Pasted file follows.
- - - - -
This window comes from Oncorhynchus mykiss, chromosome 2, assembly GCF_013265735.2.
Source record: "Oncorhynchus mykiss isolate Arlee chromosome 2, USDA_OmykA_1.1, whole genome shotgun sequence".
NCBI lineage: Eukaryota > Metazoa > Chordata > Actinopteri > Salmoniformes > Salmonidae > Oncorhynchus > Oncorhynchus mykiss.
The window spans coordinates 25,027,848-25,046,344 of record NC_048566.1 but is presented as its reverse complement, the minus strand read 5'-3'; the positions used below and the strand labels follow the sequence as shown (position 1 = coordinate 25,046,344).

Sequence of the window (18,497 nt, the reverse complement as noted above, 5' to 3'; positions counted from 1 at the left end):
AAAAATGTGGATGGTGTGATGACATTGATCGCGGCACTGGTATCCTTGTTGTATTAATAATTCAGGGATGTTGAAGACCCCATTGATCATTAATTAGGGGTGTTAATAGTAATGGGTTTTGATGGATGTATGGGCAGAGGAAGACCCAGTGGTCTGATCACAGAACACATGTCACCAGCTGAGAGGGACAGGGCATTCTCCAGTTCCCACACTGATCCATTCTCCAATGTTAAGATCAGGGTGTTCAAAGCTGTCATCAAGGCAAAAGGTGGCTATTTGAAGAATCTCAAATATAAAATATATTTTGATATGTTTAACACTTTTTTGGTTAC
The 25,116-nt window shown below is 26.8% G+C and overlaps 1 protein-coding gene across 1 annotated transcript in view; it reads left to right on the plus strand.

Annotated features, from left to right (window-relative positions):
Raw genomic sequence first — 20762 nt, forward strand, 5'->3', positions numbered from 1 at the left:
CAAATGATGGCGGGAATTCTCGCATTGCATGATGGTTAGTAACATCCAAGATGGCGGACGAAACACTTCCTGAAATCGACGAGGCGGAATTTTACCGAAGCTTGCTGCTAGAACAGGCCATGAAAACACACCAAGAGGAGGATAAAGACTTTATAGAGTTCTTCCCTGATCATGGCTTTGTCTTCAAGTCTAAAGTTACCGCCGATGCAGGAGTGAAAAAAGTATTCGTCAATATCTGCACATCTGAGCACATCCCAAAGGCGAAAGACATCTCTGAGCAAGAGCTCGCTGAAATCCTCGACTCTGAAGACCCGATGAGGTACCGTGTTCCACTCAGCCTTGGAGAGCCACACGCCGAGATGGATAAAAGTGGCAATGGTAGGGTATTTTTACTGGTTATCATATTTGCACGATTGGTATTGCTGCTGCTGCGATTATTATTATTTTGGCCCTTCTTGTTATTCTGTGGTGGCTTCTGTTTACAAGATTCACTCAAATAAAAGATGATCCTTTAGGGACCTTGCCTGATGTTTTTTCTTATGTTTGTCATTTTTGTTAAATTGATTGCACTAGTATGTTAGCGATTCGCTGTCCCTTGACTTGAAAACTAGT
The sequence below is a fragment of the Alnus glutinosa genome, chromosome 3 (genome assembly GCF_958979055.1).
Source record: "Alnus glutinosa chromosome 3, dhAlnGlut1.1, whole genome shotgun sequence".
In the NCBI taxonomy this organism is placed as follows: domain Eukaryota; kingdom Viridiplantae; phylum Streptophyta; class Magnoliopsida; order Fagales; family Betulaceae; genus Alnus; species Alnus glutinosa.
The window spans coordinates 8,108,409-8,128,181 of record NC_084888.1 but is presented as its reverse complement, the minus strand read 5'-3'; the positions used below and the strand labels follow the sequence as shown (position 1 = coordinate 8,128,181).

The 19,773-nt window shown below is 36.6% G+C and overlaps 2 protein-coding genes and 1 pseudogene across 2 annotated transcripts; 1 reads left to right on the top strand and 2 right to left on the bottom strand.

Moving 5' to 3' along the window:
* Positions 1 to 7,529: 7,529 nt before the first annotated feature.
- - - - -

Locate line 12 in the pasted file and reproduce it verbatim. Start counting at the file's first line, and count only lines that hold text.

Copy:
Source record: "Alnus glutinosa chromosome 3, dhAlnGlut1.1, whole genome shotgun sequence".